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Continue reading “Recent developments on the admissibility of patent term extension in Japan”

Does IEEE’s IP policy comply with competition law?

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There is a large body of legal and economic literature on standard-essential patents (SEPs) and competition law that focuses on the availability of injunctive relief and strategic behaviour of SEPs’ holders. There is much less literature on the role of standard-setting organisations (SSOs) and their IP policies (I dealt with this topic here).

The IP policies of SSOs became a hot topic in 2015, when the Institute of Electrical and Electronics Engineers (“IEEE”), one of the most relevant SSOs active in the information and communication technology (“ICT”) sector, modified its IP policy with an effort to better clarify the “reasonable and non-discriminatory” (“RAND”) commitments that SEPs’ owners are supposed to accept through the submission of a letter of assurance (“LOA”). Continue reading “Does IEEE’s IP policy comply with competition law?”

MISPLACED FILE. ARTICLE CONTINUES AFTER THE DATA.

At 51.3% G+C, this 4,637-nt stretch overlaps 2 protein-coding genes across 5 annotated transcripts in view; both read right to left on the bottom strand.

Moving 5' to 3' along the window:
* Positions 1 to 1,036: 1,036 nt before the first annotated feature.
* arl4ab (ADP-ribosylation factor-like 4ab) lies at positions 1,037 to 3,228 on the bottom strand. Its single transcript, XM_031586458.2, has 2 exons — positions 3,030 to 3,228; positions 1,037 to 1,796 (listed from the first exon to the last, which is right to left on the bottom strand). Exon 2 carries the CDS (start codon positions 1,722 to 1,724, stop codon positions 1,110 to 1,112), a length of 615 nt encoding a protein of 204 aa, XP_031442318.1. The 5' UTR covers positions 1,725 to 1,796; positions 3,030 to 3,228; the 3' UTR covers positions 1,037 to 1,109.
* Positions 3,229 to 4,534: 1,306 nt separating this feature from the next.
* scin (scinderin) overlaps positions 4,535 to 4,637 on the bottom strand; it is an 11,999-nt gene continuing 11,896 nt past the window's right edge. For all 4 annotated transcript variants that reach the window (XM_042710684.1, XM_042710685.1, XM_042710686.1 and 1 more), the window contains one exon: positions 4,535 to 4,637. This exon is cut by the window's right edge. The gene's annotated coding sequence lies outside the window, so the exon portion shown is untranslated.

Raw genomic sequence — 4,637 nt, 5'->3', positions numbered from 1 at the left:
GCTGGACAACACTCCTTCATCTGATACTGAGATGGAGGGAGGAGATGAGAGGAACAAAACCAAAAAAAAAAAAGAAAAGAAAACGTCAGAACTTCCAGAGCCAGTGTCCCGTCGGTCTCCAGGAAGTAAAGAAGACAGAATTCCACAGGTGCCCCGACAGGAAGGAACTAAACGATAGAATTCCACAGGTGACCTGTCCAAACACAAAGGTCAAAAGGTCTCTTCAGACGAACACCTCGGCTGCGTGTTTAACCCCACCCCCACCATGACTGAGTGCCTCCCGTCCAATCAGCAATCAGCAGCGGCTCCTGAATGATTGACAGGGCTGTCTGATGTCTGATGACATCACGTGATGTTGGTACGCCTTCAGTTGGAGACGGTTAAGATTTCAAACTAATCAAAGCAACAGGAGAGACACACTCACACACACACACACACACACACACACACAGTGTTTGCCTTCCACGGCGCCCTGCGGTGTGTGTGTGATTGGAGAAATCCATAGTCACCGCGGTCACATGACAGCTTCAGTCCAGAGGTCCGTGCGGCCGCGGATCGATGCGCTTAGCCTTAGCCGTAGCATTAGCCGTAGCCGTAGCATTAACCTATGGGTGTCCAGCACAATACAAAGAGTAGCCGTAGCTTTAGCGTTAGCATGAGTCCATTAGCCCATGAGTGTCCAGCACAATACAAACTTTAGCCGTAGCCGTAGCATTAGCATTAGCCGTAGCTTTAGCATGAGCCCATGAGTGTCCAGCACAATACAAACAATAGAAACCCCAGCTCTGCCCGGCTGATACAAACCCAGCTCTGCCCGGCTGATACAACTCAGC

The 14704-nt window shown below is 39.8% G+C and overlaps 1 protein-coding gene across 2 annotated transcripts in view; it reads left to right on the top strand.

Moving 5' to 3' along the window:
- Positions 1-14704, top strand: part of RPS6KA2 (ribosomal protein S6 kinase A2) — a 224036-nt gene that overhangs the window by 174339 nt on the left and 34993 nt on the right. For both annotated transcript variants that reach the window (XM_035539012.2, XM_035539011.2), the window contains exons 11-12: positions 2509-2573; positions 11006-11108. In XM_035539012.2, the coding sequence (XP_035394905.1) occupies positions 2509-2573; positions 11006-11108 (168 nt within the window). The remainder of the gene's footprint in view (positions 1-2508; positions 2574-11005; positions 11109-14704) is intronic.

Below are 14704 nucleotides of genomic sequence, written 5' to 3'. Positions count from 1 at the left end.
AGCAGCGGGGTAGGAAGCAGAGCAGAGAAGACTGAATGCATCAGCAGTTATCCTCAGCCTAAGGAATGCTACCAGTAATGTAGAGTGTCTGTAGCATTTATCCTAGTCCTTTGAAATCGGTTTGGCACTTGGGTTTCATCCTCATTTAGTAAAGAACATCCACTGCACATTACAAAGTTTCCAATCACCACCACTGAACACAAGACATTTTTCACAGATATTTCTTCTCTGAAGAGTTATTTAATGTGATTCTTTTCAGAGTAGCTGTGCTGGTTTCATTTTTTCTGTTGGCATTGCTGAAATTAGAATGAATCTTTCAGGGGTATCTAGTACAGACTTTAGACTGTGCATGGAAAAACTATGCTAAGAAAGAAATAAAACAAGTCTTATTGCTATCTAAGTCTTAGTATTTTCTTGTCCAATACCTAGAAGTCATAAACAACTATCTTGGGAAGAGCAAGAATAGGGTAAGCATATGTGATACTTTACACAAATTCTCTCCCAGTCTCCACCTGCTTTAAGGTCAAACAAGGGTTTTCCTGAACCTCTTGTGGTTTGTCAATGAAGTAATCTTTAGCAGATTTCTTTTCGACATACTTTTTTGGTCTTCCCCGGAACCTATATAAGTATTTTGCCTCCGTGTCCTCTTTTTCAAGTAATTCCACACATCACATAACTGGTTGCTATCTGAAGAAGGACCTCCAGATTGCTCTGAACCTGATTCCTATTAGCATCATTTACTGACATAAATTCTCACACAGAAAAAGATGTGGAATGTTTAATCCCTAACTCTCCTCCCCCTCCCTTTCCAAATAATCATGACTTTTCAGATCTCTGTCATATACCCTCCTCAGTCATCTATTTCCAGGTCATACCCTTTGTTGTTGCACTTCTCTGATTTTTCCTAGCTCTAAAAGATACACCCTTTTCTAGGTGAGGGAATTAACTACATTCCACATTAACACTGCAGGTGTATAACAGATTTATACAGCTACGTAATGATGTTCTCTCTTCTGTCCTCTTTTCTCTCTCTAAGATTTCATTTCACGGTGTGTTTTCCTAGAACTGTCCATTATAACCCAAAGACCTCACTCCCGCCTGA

Punitive damages slipping into IP enforcement in Europe?

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The U.S. is known to have a regime of punitive damages in many different areas of law. This concept has however not won any significant ground in Europe, where one usually is allowed to be awarded only the actual damages suffered.

Last week, the CJEU handed down a quite remarkable judgment on damages in IP infringement cases (case C-367/15). The Polish Supreme Court had sought guidance from the CJEU on how to interpret the Enforcement Directive (2004/48/EC).